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More than 7 out of 10 babies in Blaenau Gwent 'born outside marriage or civil partnership'

Credit: Arno Burgi/DPA/PA Images

The Office for National Statistics (ONS) says 73.2% of babies in Blaenau Gwent are born to unmarried parents.

The average for the whole of the UK is 48%.

In Merthyr Tydfil it's 70%.

Here are the full figures for the areas with the 10 highest and lowest percentages of live births outside marriage or civil partnership:

  • 1. Knowsley: 74.8%
  • 2. Blaenau Gwent: 73.2%
  • 3. Blackpool: 72.2%
  • 4. Hartlepool: 70.4%
  • 5. Merthyr Tydfil: 70%
  • = Redcar and Cleveland: 70%
  • 7. North East Lincolnshire: 69.1%
  • 8. Hull: 69%
  • 9. Halton: 67.4%
  • 10. Barnsley: 67.2%


Bid to cut premature deaths

Credit: Anthony Devlin/PA Wire/PA Images

A new programme is being launched today to reduce the number of people in some of Wales’ most deprived communities from dying prematurely from heart disease and cancer.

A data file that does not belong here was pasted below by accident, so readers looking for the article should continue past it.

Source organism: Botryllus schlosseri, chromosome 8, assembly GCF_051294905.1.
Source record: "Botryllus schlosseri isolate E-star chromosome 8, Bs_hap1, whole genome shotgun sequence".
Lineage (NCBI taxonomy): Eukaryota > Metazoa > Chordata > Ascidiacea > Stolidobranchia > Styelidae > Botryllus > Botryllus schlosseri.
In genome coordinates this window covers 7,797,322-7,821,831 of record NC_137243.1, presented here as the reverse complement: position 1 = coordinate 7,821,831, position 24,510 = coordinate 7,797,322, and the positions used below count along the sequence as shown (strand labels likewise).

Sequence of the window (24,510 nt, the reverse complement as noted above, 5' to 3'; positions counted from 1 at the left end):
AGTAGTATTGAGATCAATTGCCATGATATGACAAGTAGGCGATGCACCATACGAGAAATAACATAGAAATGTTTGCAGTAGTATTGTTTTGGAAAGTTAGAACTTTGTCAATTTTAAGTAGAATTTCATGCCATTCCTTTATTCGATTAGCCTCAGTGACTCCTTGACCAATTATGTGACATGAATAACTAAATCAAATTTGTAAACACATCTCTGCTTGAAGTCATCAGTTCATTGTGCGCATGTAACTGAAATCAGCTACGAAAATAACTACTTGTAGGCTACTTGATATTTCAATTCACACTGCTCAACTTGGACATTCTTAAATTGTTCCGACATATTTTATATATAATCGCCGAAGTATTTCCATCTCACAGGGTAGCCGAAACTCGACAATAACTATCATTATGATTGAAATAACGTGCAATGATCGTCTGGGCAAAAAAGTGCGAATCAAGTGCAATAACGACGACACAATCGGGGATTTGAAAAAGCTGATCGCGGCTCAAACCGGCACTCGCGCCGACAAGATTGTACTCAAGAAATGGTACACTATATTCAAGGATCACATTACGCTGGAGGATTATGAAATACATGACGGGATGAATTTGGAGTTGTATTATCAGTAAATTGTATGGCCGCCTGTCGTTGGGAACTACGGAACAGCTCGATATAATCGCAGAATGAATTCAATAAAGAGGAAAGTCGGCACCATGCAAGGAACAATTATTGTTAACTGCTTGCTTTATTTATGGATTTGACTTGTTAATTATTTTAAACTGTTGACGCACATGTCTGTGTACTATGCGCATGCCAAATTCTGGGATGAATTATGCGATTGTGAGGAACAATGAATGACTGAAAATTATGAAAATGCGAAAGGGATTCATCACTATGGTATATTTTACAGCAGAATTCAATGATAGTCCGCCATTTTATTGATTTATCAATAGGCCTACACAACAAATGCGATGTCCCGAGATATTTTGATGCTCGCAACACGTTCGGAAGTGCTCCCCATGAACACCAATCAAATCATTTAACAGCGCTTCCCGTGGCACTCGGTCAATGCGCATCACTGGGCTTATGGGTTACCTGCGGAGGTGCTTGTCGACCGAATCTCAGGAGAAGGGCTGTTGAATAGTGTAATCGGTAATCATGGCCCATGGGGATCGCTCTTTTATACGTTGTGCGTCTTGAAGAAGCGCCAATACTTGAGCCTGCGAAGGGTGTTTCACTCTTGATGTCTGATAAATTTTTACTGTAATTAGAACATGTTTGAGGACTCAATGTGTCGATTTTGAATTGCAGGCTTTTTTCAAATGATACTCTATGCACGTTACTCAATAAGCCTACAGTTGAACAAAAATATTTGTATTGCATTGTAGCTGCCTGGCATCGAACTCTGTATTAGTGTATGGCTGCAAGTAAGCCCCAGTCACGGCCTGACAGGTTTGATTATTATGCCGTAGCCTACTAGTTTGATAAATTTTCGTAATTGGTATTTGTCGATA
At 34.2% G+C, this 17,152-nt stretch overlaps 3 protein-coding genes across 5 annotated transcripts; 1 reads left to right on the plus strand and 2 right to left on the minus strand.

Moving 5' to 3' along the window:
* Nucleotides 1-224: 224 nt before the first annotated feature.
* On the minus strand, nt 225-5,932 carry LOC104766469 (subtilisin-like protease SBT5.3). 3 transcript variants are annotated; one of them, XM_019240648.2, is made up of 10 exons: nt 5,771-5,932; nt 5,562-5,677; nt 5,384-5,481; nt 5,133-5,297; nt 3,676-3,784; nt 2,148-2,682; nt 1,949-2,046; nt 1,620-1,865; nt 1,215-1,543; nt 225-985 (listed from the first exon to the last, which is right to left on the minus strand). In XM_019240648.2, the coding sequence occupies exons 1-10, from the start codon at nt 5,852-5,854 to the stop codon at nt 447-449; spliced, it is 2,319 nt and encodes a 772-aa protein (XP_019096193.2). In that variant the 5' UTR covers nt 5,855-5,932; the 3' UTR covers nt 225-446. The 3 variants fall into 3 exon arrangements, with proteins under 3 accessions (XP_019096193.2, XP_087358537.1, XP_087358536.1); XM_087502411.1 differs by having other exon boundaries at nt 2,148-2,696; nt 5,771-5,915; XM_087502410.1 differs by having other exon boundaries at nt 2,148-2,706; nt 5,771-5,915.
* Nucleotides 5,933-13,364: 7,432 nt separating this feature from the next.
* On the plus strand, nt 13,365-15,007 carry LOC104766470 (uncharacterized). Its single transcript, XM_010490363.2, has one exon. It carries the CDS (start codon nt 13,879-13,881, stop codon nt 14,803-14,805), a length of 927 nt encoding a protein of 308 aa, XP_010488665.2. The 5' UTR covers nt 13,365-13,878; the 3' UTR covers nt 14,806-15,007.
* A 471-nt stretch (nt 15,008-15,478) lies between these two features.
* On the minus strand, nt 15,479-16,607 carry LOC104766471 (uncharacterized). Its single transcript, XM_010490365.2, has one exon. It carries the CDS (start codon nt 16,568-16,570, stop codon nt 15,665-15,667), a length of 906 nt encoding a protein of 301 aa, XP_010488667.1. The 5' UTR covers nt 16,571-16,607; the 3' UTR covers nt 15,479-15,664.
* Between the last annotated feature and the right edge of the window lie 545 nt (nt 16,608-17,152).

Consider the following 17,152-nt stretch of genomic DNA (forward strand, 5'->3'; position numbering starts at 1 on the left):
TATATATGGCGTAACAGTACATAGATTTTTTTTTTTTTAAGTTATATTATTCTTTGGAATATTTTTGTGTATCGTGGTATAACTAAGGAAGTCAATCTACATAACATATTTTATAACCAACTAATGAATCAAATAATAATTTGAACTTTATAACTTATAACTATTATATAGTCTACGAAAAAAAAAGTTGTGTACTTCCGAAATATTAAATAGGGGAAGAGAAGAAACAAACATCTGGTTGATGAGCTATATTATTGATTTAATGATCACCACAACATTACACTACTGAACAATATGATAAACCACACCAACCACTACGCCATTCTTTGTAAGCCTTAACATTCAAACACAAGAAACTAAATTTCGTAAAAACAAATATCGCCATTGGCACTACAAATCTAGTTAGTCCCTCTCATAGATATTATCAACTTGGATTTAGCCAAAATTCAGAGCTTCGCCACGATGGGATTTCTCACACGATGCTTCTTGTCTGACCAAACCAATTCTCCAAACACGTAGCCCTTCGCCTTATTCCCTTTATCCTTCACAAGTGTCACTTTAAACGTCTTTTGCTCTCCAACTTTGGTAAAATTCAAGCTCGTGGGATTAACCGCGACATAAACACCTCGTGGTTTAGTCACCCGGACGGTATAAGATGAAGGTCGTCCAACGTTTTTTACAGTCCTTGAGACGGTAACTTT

Average life expectancy for men in Wales is 78.2 (2010-12) but life expectancy for men living in Blaenau Gwent is just 75.7 years – one of the five lowest in England and Wales.

Heart disease and cancer share many factors, like poor diet, little exercise, smoking and excess alcohol intake.

The Welsh Government says, in the first phase of the Living Well Living Longer programme, targeted support will be provided to people with the need by identifying those at the greatest risk of developing cardiovascular disease.

The health check will include simple questions about lifestyle and family history. People will be offered a blood pressure, pulse and cholesterol check to assess their risk of developing heart disease over the next 10 years.

Advice about diet and exercise, including, where appropriate, referral to exercise schemes or support from local smoking cessation services, will be offered.

Despite overall improvements in life expectancy, more needs to be done to address the unacceptable inequalities in health outcomes between Wales’ most and least deprived communities.

Much can be done through actions to tackle health inequalities at source – such as improving diet, doing more exercise, stop smoking and drinking alcohol responsibly.

– Vaughan Gethin AM, Deputy Health Minister.
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